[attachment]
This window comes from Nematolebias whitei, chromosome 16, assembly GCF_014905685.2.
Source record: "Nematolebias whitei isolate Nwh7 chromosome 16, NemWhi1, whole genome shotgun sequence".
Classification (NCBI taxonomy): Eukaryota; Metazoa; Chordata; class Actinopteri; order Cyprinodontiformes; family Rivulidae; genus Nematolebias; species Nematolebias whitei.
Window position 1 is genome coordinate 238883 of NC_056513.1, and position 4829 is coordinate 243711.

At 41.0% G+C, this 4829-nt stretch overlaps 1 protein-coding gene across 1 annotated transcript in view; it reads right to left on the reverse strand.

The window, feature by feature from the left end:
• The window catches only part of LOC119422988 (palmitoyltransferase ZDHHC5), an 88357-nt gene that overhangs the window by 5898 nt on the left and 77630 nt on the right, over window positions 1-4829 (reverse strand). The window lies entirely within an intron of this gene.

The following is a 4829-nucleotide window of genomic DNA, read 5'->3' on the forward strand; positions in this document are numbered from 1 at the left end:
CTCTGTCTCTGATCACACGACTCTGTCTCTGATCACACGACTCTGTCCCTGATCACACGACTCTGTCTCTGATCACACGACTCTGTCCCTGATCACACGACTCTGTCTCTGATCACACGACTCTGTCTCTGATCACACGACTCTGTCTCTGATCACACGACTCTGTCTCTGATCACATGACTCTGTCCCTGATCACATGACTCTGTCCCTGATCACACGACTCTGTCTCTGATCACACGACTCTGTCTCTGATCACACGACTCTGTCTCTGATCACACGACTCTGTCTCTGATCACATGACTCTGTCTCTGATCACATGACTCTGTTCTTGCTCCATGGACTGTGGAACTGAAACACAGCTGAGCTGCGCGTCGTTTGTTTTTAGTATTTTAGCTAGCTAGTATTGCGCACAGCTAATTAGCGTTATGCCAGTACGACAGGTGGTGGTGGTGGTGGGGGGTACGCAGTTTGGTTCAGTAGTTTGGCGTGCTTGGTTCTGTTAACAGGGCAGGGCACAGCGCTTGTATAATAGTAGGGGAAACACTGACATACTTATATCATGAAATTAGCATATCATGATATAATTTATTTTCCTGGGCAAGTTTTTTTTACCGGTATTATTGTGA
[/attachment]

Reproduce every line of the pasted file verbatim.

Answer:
This window comes from Nematolebias whitei, chromosome 16, assembly GCF_014905685.2.
Source record: "Nematolebias whitei isolate Nwh7 chromosome 16, NemWhi1, whole genome shotgun sequence".
Classification (NCBI taxonomy): Eukaryota; Metazoa; Chordata; class Actinopteri; order Cyprinodontiformes; family Rivulidae; genus Nematolebias; species Nematolebias whitei.
Window position 1 is genome coordinate 238883 of NC_056513.1, and position 4829 is coordinate 243711.

At 41.0% G+C, this 4829-nt stretch overlaps 1 protein-coding gene across 1 annotated transcript in view; it reads right to left on the reverse strand.

The window, feature by feature from the left end:
• The window catches only part of LOC119422988 (palmitoyltransferase ZDHHC5), an 88357-nt gene that overhangs the window by 5898 nt on the left and 77630 nt on the right, over window positions 1-4829 (reverse strand). The window lies entirely within an intron of this gene.

The following is a 4829-nucleotide window of genomic DNA, read 5'->3' on the forward strand; positions in this document are numbered from 1 at the left end:
CTCTGTCTCTGATCACACGACTCTGTCTCTGATCACACGACTCTGTCCCTGATCACACGACTCTGTCTCTGATCACACGACTCTGTCCCTGATCACACGACTCTGTCTCTGATCACACGACTCTGTCTCTGATCACACGACTCTGTCTCTGATCACACGACTCTGTCTCTGATCACATGACTCTGTCCCTGATCACATGACTCTGTCCCTGATCACACGACTCTGTCTCTGATCACACGACTCTGTCTCTGATCACACGACTCTGTCTCTGATCACACGACTCTGTCTCTGATCACATGACTCTGTCTCTGATCACATGACTCTGTTCTTGCTCCATGGACTGTGGAACTGAAACACAGCTGAGCTGCGCGTCGTTTGTTTTTAGTATTTTAGCTAGCTAGTATTGCGCACAGCTAATTAGCGTTATGCCAGTACGACAGGTGGTGGTGGTGGTGGGGGGTACGCAGTTTGGTTCAGTAGTTTGGCGTGCTTGGTTCTGTTAACAGGGCAGGGCACAGCGCTTGTATAATAGTAGGGGAAACACTGACATACTTATATCATGAAATTAGCATATCATGATATAATTTATTTTCCTGGGCAAGTTTTTTTTACCGGTATTATTGTGA